Human Resource Management And Personnel Management

The concepts of Human Resource Management (HRM) and Personnel Management (PM) are considered to be synonymous and many human resource academics agree that the differences between these two management models are rather philosophical than practical. The term PM emerged in the middle of the 20th century though the development of this function of management takes source from so called “welfare offices” that appeared in the end of the 19th century. At that, the concept of HRM came out in the 1980s and was a product of the evolution of personnel management function in modern management.

The problem of identifying the differences between HRM and PM was a subject of interest and researches of many modern experts and professionals in organizational management, including Marco Koster, an Austrian specialist from University of Manchester, or Dr. P.C. Tipathy, an Indian specialist and the author of several books on organizational management. According to the findings of the latter (2002), the following differences between HRM and PM can be identified:

a) PM is a classical, traditional function of organizational management that is more oriented on administration and routine activities connected with personnel issues (including everything related to employment law, employee insurance, payroll, etc.), but HRM is more a developing, ongoing managerial function, which is oriented on improving human relation processes in organization and deals with such broad concepts as personnel planning and selection, career development, training, performance evaluation, and so on.

b) PM is mostly focused on routine tasks and personnel administration, therefore, its spectrum is relatively narrower than the one of HRM. The latter has more dynamic orientation and embraces much wider range of activities that are linked not only to administration, but also to personnel development and training, stimulating teamwork, looking for ways to motivate the employees for working with their maximal efficiency, improving organizational culture, and so on.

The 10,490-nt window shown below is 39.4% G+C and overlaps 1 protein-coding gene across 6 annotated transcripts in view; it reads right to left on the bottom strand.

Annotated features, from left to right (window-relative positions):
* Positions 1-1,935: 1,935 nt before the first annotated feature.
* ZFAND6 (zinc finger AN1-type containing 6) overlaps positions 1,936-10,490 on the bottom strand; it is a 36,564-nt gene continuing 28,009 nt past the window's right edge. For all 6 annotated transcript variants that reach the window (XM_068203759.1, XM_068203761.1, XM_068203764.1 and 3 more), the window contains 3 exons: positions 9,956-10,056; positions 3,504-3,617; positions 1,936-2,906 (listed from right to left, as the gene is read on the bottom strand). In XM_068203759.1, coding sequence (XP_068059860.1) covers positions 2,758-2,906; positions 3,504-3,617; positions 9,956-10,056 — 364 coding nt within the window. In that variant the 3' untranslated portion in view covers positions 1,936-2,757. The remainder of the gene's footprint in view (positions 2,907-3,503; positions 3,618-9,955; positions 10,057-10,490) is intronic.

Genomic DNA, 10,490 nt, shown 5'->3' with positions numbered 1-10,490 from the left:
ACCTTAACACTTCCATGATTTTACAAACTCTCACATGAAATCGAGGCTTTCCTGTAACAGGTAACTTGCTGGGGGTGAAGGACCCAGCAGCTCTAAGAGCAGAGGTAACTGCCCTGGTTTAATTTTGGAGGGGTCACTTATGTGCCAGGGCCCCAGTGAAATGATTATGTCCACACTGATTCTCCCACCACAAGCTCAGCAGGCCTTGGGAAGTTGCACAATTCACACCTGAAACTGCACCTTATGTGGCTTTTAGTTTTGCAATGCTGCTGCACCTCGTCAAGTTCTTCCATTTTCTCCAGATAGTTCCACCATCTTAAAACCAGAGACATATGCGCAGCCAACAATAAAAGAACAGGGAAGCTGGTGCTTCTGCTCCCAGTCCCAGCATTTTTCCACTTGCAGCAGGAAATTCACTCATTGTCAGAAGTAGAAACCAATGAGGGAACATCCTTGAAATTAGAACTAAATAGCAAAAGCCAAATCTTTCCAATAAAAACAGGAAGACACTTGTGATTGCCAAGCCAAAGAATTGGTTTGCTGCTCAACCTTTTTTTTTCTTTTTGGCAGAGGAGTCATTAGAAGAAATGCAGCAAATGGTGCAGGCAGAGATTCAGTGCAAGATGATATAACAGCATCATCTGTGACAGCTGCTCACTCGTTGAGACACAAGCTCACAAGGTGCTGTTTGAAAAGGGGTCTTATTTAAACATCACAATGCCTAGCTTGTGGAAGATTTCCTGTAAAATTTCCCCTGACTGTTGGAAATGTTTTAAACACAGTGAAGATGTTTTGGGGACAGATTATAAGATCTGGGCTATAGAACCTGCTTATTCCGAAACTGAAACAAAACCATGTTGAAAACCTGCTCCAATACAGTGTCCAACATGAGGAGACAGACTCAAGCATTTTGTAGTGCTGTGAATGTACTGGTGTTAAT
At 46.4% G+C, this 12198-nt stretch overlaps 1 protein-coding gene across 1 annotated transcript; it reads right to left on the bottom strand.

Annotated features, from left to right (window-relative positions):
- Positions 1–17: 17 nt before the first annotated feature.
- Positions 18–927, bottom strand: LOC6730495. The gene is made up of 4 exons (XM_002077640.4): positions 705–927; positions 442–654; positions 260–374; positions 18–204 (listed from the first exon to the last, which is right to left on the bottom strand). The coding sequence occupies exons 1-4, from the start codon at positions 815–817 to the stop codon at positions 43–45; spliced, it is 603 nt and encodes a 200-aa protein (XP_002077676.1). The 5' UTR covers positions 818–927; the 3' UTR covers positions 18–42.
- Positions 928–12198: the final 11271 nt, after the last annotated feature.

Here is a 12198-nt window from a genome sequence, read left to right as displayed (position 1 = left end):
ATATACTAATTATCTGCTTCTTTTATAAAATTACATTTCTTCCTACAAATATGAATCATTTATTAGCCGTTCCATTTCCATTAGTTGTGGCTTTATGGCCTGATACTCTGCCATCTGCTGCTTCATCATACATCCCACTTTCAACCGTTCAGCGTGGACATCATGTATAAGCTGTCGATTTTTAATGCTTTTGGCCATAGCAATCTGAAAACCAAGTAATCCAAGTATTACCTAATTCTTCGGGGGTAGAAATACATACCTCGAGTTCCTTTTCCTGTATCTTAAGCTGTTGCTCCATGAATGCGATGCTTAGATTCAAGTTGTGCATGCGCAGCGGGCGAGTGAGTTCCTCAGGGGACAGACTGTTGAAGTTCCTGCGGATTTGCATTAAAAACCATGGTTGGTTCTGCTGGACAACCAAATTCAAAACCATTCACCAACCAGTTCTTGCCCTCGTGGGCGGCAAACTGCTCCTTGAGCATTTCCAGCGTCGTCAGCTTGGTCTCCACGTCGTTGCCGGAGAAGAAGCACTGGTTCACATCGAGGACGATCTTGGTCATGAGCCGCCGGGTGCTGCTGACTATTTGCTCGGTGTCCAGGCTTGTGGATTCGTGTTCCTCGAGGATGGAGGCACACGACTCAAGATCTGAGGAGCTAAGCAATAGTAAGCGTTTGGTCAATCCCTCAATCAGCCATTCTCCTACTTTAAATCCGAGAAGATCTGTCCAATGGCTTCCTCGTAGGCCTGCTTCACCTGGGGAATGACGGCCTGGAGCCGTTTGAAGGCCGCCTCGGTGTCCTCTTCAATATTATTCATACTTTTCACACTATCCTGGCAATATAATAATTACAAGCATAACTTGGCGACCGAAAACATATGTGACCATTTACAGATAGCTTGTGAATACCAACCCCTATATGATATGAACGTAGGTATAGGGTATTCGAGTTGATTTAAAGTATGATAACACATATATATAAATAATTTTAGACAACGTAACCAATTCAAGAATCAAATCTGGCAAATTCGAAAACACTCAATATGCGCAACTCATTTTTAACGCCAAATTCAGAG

c) Taking into account the above, HRM can be considered more anticipative, dynamic and strategically developing part of organizational management, however, PM is more individualized and static function that is able to react on possible demands or response on possible problems in business organization when they arise.

d) PM and everything connected with PM is usually a responsibility of the related department in a business organization. In contrast to this, HRM must be considered as a concern of the whole organization, because HRM is a macro function oriented on managers of all levels and aimed on improving their skills of dealing with the employees of all levels of authority and qualification.

e) With its more classical approach to the issues of personnel motivation, PM considers such factors as various rewards and compensation for work, work simplification, etc. to be the most powerful motivators for the employees. At the same time, HRM sees a great potential in motivating the personnel with such concepts as working in teams, creativity, setting up interesting and challenging objectives, and so on.

f) Finally, PM must be considered as an independent function of organizational management, with it own structure and sub-functions. However, HRM is an integrated part of organizational management that does not tend to be independent as it uses systems thinking approach and is strongly interconnected with all elements of organizational structure.

Therefore, the differences between HRM and PM are quite minor and mostly focused around the nature of functions and the scope of these both types of management, as well as around their orientation and approaches to the issue of motivation. At the same time, some specialists underline that in terms of modern dynamic business environment, the distinctions between PM and HRM tend to become more considerable.

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